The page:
Reference Pages Index -- Oniko Goes To Japan Main Page
If you know you want to use a bus to get somewhere, there are some important differences in how a bus gets used in Japan than in America that you should know. I'm assuming you can figure out which bus you need, either by reading the sign on the side near the back door which lists all the major stops, or by asking at the station or the driver.
In any case, difference number one: You enter the bus by way of the back door -- not the front. Th front door is the exit. As you get on the bus, you will see a little machine which will normally have a small paper ticket pokeing out of it; take the ticket. This ticket has a number on it that represents that stop that you got on at. The only time the machine does not offer a ticket is when you are boarding the bus at the starting point of it's route -- at the bus station, usually.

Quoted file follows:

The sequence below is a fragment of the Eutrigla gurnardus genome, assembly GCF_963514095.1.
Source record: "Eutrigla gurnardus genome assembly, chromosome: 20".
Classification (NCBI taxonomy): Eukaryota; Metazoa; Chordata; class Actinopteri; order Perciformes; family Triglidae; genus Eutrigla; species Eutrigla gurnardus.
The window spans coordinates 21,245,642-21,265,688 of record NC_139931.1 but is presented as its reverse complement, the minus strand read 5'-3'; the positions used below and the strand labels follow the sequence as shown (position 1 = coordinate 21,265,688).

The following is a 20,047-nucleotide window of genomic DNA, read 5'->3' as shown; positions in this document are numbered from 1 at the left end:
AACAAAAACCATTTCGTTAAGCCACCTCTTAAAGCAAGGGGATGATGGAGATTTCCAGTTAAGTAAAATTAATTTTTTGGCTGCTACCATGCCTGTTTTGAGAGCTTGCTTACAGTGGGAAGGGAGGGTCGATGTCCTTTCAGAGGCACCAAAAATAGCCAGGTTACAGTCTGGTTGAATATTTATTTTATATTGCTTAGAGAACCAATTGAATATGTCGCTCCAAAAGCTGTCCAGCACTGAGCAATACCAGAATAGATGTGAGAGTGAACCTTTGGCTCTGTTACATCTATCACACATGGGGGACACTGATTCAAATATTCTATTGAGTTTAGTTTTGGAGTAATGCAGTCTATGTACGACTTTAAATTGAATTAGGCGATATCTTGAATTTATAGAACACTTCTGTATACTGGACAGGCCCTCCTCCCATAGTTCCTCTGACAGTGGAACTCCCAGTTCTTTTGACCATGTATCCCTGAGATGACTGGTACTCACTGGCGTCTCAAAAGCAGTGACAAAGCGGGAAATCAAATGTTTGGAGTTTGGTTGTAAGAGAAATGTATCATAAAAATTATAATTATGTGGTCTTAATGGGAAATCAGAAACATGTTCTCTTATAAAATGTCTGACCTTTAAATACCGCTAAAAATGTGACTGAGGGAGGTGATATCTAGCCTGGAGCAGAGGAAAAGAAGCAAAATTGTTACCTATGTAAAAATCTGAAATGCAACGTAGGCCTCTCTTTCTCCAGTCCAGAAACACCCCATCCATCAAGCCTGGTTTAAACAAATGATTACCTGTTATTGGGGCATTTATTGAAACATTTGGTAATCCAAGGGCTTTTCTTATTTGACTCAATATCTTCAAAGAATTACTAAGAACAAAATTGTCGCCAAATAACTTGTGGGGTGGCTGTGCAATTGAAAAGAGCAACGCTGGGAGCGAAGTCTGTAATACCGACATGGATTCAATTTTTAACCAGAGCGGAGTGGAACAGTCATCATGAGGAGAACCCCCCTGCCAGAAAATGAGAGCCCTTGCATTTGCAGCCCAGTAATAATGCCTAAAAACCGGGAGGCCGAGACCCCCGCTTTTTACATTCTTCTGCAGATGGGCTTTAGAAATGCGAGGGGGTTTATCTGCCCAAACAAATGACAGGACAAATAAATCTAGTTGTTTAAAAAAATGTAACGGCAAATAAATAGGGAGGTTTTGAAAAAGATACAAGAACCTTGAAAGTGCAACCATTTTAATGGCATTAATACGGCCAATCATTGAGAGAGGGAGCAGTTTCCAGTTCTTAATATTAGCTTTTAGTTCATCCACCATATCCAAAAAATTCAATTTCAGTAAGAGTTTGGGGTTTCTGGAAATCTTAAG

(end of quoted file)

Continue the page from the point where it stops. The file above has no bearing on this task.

Difference number two: You do not pay for your ride until you leave the bus. At the front, above the driver and where everyone can see it, is a board that displays a number for each stop on the route (including a box for the starting point of the route). Under each number is the amount that needs to be paid as you leave the bus; these prices slowly increase as the bus travels further and further. Thus, you are charged for the distance you ride; short trips are cheaper, and long trips... well, no one hops on a bus in Japan just to ride around and see the sights (they do that on the trains instead).
One last note: if you do not have the proper change for your trip, don't panic. Every bus I've been on includes a change machine near the driver that will break 1000 yen notes, as well as 500 and 100 yen coins, into smaller change. Many people take a moment after they've entered the bus to break a bill, so they'll be able to exit the bus quickly at their stop.
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